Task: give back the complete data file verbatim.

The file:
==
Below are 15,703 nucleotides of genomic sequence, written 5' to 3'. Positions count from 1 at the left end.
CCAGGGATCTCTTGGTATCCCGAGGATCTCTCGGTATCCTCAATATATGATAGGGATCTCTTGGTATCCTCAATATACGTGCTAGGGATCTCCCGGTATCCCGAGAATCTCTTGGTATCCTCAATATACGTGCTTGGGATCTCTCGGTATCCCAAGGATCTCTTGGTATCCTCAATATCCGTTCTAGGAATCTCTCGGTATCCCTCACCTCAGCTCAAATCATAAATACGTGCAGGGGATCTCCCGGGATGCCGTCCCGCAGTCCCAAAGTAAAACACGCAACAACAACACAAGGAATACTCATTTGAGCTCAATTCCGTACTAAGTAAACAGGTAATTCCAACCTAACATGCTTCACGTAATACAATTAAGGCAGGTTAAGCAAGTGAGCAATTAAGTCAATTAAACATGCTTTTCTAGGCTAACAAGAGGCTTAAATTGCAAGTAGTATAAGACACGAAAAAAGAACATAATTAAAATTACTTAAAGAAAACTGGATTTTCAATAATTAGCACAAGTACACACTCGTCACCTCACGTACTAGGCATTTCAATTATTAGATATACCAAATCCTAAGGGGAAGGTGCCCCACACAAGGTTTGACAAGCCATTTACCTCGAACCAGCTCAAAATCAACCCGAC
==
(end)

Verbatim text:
Below are 15,703 nucleotides of genomic sequence, written 5' to 3'. Positions count from 1 at the left end.
CCAGGGATCTCTTGGTATCCCGAGGATCTCTCGGTATCCTCAATATATGATAGGGATCTCTTGGTATCCTCAATATACGTGCTAGGGATCTCCCGGTATCCCGAGAATCTCTTGGTATCCTCAATATACGTGCTTGGGATCTCTCGGTATCCCAAGGATCTCTTGGTATCCTCAATATCCGTTCTAGGAATCTCTCGGTATCCCTCACCTCAGCTCAAATCATAAATACGTGCAGGGGATCTCCCGGGATGCCGTCCCGCAGTCCCAAAGTAAAACACGCAACAACAACACAAGGAATACTCATTTGAGCTCAATTCCGTACTAAGTAAACAGGTAATTCCAACCTAACATGCTTCACGTAATACAATTAAGGCAGGTTAAGCAAGTGAGCAATTAAGTCAATTAAACATGCTTTTCTAGGCTAACAAGAGGCTTAAATTGCAAGTAGTATAAGACACGAAAAAAGAACATAATTAAAATTACTTAAAGAAAACTGGATTTTCAATAATTAGCACAAGTACACACTCGTCACCTCACGTACTAGGCATTTCAATTATTAGATATACCAAATCCTAAGGGGAAGGTGCCCCACACAAGGTTTGACAAGCCATTTACCTCGAACCAGCTCAAAATCAACCCGAC